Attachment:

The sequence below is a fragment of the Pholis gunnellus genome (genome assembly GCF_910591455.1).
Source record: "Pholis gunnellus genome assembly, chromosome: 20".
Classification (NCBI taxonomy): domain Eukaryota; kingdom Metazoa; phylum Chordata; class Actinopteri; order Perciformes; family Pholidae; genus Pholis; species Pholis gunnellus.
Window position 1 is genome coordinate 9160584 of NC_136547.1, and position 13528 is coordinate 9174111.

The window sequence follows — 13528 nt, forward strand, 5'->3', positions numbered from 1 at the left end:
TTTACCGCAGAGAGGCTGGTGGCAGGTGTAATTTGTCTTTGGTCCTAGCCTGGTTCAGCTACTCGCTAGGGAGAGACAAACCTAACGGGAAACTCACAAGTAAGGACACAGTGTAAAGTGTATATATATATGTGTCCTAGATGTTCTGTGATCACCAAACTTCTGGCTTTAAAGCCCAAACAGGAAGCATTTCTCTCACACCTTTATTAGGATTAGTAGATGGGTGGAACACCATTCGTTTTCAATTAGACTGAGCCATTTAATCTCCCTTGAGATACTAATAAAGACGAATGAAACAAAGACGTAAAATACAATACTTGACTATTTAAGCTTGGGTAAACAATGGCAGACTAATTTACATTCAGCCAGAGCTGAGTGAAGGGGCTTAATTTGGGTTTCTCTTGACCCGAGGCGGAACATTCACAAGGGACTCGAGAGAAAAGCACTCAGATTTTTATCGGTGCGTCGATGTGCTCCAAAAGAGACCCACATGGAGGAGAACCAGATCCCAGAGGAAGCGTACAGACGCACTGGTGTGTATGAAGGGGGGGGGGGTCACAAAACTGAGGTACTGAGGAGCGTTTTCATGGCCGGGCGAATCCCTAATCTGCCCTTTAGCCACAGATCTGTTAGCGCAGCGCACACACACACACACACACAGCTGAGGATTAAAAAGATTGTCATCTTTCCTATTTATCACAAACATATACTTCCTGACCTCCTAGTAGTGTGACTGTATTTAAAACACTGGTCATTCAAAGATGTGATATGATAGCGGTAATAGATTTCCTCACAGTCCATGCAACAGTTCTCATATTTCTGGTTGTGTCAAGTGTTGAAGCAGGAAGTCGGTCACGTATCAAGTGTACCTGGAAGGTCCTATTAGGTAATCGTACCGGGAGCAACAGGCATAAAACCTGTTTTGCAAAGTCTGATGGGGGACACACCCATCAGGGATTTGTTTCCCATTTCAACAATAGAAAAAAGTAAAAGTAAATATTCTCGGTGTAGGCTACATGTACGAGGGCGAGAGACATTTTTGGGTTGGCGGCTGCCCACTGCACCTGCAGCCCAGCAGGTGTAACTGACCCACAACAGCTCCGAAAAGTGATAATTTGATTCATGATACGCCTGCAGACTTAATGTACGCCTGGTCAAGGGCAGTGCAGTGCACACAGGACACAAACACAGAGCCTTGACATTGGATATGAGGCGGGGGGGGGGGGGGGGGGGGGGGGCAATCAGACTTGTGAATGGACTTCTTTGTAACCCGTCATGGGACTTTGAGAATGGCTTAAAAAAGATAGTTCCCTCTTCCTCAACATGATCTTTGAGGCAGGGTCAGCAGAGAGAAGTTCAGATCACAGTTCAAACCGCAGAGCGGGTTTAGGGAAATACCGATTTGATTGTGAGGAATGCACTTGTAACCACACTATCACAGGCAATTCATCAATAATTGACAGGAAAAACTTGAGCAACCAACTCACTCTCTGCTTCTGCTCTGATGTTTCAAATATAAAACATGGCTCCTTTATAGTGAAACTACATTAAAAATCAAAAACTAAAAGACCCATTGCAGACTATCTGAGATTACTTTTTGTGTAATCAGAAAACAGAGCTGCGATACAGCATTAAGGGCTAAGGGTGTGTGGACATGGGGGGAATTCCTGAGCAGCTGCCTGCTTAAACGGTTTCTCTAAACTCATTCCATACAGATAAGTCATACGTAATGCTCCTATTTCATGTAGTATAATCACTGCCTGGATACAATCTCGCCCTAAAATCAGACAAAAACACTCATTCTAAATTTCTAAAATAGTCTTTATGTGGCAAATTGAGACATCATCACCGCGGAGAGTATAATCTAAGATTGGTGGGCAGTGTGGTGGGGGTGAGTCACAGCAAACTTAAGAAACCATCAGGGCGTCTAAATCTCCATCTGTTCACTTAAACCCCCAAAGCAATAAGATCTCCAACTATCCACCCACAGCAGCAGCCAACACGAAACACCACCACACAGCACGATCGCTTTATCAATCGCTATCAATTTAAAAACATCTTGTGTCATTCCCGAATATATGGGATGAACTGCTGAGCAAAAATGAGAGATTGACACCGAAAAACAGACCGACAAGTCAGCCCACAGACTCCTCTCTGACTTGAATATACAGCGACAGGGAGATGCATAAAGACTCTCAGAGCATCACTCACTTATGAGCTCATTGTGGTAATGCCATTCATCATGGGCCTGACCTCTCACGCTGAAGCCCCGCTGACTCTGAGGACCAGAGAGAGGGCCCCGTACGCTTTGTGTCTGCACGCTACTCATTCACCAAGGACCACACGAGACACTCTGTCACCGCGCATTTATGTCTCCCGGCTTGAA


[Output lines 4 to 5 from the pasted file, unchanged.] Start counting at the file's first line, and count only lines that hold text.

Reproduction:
Window position 1 is genome coordinate 9160584 of NC_136547.1, and position 13528 is coordinate 9174111.

The window sequence follows — 13528 nt, forward strand, 5'->3', positions numbered from 1 at the left end: